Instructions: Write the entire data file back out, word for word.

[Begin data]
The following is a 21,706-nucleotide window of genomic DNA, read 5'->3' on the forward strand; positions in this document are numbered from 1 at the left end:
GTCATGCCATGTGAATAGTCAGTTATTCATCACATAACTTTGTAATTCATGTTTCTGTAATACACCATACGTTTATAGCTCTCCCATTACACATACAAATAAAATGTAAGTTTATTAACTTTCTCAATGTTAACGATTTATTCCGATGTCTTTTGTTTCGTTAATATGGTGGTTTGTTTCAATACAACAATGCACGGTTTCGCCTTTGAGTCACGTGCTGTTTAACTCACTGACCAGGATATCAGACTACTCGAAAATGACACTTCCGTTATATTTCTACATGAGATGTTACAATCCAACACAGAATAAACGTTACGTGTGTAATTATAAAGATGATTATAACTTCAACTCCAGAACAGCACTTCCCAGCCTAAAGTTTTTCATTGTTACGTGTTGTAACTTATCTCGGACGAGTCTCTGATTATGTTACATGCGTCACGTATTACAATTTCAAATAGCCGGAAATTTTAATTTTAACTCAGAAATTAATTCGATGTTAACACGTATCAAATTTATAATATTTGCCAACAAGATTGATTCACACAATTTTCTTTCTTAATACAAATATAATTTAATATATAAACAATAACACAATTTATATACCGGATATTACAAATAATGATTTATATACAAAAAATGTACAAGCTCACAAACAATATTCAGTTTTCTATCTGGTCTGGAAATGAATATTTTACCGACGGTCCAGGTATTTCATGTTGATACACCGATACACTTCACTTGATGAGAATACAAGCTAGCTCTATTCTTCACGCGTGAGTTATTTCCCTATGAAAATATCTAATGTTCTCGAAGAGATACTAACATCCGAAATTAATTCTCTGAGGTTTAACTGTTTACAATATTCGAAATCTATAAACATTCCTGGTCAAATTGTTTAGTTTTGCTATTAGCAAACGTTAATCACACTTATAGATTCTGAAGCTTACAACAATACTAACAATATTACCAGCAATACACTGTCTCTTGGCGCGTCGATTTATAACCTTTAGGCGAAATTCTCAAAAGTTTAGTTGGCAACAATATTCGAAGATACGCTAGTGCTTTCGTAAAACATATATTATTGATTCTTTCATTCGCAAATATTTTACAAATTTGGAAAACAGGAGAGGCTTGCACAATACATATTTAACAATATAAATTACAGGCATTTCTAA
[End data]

The following is a 21,706-nucleotide window of genomic DNA, read 5'->3' on the forward strand; positions in this document are numbered from 1 at the left end:
GTCATGCCATGTGAATAGTCAGTTATTCATCACATAACTTTGTAATTCATGTTTCTGTAATACACCATACGTTTATAGCTCTCCCATTACACATACAAATAAAATGTAAGTTTATTAACTTTCTCAATGTTAACGATTTATTCCGATGTCTTTTGTTTCGTTAATATGGTGGTTTGTTTCAATACAACAATGCACGGTTTCGCCTTTGAGTCACGTGCTGTTTAACTCACTGACCAGGATATCAGACTACTCGAAAATGACACTTCCGTTATATTTCTACATGAGATGTTACAATCCAACACAGAATAAACGTTACGTGTGTAATTATAAAGATGATTATAACTTCAACTCCAGAACAGCACTTCCCAGCCTAAAGTTTTTCATTGTTACGTGTTGTAACTTATCTCGGACGAGTCTCTGATTATGTTACATGCGTCACGTATTACAATTTCAAATAGCCGGAAATTTTAATTTTAACTCAGAAATTAATTCGATGTTAACACGTATCAAATTTATAATATTTGCCAACAAGATTGATTCACACAATTTTCTTTCTTAATACAAATATAATTTAATATATAAACAATAACACAATTTATATACCGGATATTACAAATAATGATTTATATACAAAAAATGTACAAGCTCACAAACAATATTCAGTTTTCTATCTGGTCTGGAAATGAATATTTTACCGACGGTCCAGGTATTTCATGTTGATACACCGATACACTTCACTTGATGAGAATACAAGCTAGCTCTATTCTTCACGCGTGAGTTATTTCCCTATGAAAATATCTAATGTTCTCGAAGAGATACTAACATCCGAAATTAATTCTCTGAGGTTTAACTGTTTACAATATTCGAAATCTATAAACATTCCTGGTCAAATTGTTTAGTTTTGCTATTAGCAAACGTTAATCACACTTATAGATTCTGAAGCTTACAACAATACTAACAATATTACCAGCAATACACTGTCTCTTGGCGCGTCGATTTATAACCTTTAGGCGAAATTCTCAAAAGTTTAGTTGGCAACAATATTCGAAGATACGCTAGTGCTTTCGTAAAACATATATTATTGATTCTTTCATTCGCAAATATTTTACAAATTTGGAAAACAGGAGAGGCTTGCACAATACATATTTAACAATATAAATTACAGGCATTTCTAA